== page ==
Sensory Amplifiers


For three consecutive years we taught a design workshop in postgraduate architecture program at the University of Thessaly in Volos. The course was called: Sensory amplifiers. Our interest was to teach how to develop design strategies which amplify the raw and instinctual response to context and experience. We present the sensory amplifiers, by showing some very beautiful student projects which illustrate the choice of subject and the organization of the course methodology.


Location Volos, Greece
Year 2011-2014
Workshop 1
Workshop 2
Workshop 3

3 years 3 sites

A basic goal of the workshop was to construct an installation, at the scale of 1 to 1, which engaged with the context and the experience within it by focusing on a sensory experience. In 2010 the area selected for the installations was the area around the railway station of Volos. In 2011 was an abandoned tobacco factory located downtown. And in 2012 was the end of the harbor bay of Volos around the salt marshes and an abandoned slaughterhouse.


The five steps of the methodology of the course through five of the sensory amplifiers built by the students. We start with detection.We asked students to visit the zone of intervention and inspect it using primarily their instincts and their senses. Their main goal was to identify the location where to place their amplifier. We encouraged the students to spend a good amount of time on site to survey what the Romans called ‘Genius Loci’, that is ‘the spirit of the place’.The first amplifier was installed in one of the darkest rooms at the ​​Matsago tobacco factory, here the students were impressed by how a hole in a wall facing South became, together with the darkness, the protagonist in the space. The project is called ‘Rotate the Light’.


We asked the students to act as scavengers to find materials for their installations. We did this for several reasons: First, for practical reasons, we didn’t want the class to become financially burdensome to anyone. Secondly, we live in a time where the prudent management of resources is imperative.

However the main reason was that we wanted to encourage the students to redefine the objects found, to become familiar with them by disassembling them, turning them over, and thus finding unexpected ways of focusing their creativity.The second amplifier was an installation in a container in the middle of a bridge overlooking a marsh. The container was appropriated and filled with nature collected from the immediate vicinity of the marsh, hence the sarcastic title of the installation: ‘Arcadia Contained’.


In Berkeley, where we studied, there was a spacious workshop filled with machines where we made models, furniture, molds and experimented with various materials. The workshops in Greek schools are very limited. This could be justified from a lack of resources, but we think it is mainly due to a different pedagogical philosophy.Therefore it was important for us to provide an alternative learning experience. We encourage our students to engage with how materials are put together and therefore learn how to think with their hands.The third amplifier was built with careful attention to detail. This is a periscope installed in an abandoned observation tower.  The observation platform in the tower couldn’t be accessed as the staircase leading to it had rotted away. The project is called ‘Semi-scope’.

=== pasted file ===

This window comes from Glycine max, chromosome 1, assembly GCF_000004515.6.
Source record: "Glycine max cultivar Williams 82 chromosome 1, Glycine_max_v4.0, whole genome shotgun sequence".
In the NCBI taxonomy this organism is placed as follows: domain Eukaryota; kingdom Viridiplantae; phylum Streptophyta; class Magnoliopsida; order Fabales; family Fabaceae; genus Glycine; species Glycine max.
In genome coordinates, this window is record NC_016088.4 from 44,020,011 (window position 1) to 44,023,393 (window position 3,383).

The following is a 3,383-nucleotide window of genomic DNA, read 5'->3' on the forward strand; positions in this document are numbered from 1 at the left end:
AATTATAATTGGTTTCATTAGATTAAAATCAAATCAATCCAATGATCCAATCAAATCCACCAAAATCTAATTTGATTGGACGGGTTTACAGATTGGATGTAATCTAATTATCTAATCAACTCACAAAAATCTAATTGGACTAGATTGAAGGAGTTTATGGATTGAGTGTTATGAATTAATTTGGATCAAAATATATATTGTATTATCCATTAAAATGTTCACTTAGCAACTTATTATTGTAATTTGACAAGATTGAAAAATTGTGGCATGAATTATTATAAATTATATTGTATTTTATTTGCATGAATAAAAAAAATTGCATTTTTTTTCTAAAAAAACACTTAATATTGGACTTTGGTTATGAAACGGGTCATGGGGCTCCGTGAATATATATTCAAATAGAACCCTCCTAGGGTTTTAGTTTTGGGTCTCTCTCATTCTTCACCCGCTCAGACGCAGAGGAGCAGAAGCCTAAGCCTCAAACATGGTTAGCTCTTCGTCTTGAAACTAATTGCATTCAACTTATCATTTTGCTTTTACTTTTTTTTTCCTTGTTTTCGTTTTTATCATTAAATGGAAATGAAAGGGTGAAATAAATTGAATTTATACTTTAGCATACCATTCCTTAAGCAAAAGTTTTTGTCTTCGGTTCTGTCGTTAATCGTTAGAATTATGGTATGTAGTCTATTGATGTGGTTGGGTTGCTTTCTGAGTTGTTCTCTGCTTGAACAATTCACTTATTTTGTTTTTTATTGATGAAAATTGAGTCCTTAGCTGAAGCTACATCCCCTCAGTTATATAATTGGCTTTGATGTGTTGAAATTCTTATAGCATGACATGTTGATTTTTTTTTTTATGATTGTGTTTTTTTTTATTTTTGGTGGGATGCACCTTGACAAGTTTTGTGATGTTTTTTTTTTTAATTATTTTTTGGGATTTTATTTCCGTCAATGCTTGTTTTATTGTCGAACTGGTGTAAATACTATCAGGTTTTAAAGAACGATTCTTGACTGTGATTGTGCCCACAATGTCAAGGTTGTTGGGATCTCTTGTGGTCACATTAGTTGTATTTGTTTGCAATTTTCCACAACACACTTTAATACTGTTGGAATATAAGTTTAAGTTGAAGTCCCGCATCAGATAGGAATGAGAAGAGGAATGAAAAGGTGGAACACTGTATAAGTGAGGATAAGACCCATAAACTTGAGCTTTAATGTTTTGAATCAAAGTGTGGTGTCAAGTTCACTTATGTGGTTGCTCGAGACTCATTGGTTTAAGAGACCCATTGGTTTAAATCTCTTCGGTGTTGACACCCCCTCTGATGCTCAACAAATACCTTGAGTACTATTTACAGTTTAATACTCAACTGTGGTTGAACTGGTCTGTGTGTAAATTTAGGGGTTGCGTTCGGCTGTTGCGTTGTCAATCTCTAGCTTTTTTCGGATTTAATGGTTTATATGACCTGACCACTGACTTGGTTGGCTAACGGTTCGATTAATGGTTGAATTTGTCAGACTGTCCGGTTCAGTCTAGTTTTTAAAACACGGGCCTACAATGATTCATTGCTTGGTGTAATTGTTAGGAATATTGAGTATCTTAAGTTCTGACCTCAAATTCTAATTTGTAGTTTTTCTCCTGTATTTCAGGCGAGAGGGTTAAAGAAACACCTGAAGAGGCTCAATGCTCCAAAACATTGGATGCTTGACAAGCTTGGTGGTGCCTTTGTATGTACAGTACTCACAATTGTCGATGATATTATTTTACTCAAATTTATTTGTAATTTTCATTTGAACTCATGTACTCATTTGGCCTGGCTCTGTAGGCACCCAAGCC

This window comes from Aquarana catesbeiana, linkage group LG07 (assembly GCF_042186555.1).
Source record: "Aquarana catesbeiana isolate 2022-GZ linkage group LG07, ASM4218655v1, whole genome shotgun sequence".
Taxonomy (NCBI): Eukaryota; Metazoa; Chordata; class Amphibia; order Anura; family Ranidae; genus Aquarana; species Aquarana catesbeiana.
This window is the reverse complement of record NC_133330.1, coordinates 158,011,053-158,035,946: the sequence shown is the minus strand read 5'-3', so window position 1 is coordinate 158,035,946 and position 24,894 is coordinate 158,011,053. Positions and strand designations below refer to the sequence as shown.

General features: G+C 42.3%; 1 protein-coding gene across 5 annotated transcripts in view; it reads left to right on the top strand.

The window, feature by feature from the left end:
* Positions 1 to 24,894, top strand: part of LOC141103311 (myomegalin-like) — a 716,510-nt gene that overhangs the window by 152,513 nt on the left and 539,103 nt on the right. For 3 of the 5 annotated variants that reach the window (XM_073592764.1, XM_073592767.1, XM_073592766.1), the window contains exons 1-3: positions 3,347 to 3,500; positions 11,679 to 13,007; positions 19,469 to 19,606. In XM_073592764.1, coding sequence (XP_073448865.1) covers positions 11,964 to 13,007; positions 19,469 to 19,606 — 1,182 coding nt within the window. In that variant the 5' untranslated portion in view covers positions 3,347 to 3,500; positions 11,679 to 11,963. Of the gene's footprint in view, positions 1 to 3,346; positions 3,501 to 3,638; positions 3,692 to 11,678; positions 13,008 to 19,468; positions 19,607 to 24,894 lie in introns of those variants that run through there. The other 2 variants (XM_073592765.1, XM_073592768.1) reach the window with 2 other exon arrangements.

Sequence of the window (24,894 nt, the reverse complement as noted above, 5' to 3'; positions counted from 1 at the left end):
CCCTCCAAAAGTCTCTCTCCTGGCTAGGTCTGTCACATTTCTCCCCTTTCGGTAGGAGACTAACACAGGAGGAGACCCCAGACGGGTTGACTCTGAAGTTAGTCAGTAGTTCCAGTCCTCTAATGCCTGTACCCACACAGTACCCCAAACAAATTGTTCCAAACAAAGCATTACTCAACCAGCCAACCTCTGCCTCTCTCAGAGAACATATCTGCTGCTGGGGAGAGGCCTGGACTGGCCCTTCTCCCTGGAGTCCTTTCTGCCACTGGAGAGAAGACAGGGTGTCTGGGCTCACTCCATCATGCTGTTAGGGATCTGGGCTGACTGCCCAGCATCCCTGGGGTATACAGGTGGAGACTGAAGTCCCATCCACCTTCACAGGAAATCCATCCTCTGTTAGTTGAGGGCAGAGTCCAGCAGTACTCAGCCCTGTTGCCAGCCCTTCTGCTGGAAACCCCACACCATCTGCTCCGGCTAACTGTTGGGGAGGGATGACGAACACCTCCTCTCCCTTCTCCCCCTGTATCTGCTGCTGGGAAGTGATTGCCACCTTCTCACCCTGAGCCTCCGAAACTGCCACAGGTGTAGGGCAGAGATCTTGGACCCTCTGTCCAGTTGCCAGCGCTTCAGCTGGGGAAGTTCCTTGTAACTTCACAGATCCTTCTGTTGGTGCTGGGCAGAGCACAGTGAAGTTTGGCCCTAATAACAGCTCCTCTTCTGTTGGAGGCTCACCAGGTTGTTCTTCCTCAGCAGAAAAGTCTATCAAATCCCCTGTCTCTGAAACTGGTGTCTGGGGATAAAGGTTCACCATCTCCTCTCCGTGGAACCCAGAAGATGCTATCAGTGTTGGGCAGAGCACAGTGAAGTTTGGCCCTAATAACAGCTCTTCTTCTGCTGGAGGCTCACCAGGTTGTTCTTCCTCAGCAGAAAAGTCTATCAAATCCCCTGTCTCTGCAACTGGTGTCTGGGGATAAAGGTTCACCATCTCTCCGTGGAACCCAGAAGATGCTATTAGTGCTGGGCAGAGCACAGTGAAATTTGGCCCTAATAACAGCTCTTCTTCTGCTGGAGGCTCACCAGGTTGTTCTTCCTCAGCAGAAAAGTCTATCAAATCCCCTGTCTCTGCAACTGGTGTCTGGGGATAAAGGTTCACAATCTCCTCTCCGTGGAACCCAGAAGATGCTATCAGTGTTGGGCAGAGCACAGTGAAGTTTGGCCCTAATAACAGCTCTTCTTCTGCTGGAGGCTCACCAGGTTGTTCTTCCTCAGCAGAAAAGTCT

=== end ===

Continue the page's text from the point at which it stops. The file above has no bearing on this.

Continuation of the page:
Although we do not like to impose rules, we did define one for our lesson: the use of glues and adhesive tapes was strictly prohibited. Instead, we asked students to hang, screw, balance, link and/or float their object in place. We urged them to pay special attention to the design of the installation for two reasons: first to clearly define how the amplifier interacts with the human body and, second, to determine the relationship of the amplifier to its host site.The fourth amplifier interacted in a very lyrical and spatial manner to the spectator and the site . Its purpose was to revive the forgotten kinetic sculptures of Marcel Duchamp in the space of a staircase at the Matsagkou factory. The project is called ‘Rusty Diva’.


The most important lesson we learned from teaching the course is the importance of recording the design process in order to be able to exchange information, communicate effectively and allow a project to evolve without unnecessary lags. For practical purposes, during the course, we asked our students to create a blog where their design intentions and the evolution of their thoughts were posted in real time. The blogs helped them to organize and present their thoughts and they helped us to offer advice and opinions efficiently.Also, as the last deliverable for the course we asked our students to make a short video to serve as a permanent record of otherwise temporary installations.The last amplifier is a project where the recording of the process became as interesting as the installation itself. It was an installation set up in the abandoned slaughterhouses designed by Constantinos Doxiadis in Volos. The project is called ‘Mad Cow’.